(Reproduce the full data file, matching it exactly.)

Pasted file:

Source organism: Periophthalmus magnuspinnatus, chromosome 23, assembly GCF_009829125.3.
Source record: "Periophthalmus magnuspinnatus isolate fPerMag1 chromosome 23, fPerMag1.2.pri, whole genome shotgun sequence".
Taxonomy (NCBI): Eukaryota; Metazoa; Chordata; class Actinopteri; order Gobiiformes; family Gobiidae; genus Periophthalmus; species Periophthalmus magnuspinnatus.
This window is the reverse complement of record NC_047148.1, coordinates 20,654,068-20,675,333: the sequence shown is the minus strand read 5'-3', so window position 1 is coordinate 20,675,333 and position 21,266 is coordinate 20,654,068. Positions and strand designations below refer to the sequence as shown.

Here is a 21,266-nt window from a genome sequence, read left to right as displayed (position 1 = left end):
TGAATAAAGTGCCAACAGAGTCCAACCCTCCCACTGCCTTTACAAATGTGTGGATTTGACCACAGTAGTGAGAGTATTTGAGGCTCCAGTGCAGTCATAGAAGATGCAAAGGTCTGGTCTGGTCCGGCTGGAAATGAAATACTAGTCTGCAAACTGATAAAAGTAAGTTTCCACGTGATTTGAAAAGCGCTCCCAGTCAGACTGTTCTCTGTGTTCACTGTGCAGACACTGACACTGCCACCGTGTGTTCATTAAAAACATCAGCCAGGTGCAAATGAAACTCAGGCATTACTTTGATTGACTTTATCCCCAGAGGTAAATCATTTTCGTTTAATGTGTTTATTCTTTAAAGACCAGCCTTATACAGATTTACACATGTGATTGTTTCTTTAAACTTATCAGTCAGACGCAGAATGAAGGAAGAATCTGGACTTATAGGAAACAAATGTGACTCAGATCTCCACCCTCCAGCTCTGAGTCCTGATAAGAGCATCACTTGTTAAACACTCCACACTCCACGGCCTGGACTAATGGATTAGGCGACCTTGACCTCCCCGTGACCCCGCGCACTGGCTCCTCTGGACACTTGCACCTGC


Source organism: Periophthalmus magnuspinnatus, chromosome 23, assembly GCF_009829125.3.
Source record: "Periophthalmus magnuspinnatus isolate fPerMag1 chromosome 23, fPerMag1.2.pri, whole genome shotgun sequence".
Taxonomy (NCBI): Eukaryota; Metazoa; Chordata; class Actinopteri; order Gobiiformes; family Gobiidae; genus Periophthalmus; species Periophthalmus magnuspinnatus.
This window is the reverse complement of record NC_047148.1, coordinates 20,654,068-20,675,333: the sequence shown is the minus strand read 5'-3', so window position 1 is coordinate 20,675,333 and position 21,266 is coordinate 20,654,068. Positions and strand designations below refer to the sequence as shown.

Here is a 21,266-nt window from a genome sequence, read left to right as displayed (position 1 = left end):
TGAATAAAGTGCCAACAGAGTCCAACCCTCCCACTGCCTTTACAAATGTGTGGATTTGACCACAGTAGTGAGAGTATTTGAGGCTCCAGTGCAGTCATAGAAGATGCAAAGGTCTGGTCTGGTCCGGCTGGAAATGAAATACTAGTCTGCAAACTGATAAAAGTAAGTTTCCACGTGATTTGAAAAGCGCTCCCAGTCAGACTGTTCTCTGTGTTCACTGTGCAGACACTGACACTGCCACCGTGTGTTCATTAAAAACATCAGCCAGGTGCAAATGAAACTCAGGCATTACTTTGATTGACTTTATCCCCAGAGGTAAATCATTTTCGTTTAATGTGTTTATTCTTTAAAGACCAGCCTTATACAGATTTACACATGTGATTGTTTCTTTAAACTTATCAGTCAGACGCAGAATGAAGGAAGAATCTGGACTTATAGGAAACAAATGTGACTCAGATCTCCACCCTCCAGCTCTGAGTCCTGATAAGAGCATCACTTGTTAAACACTCCACACTCCACGGCCTGGACTAATGGATTAGGCGACCTTGACCTCCCCGTGACCCCGCGCACTGGCTCCTCTGGACACTTGCACCTGC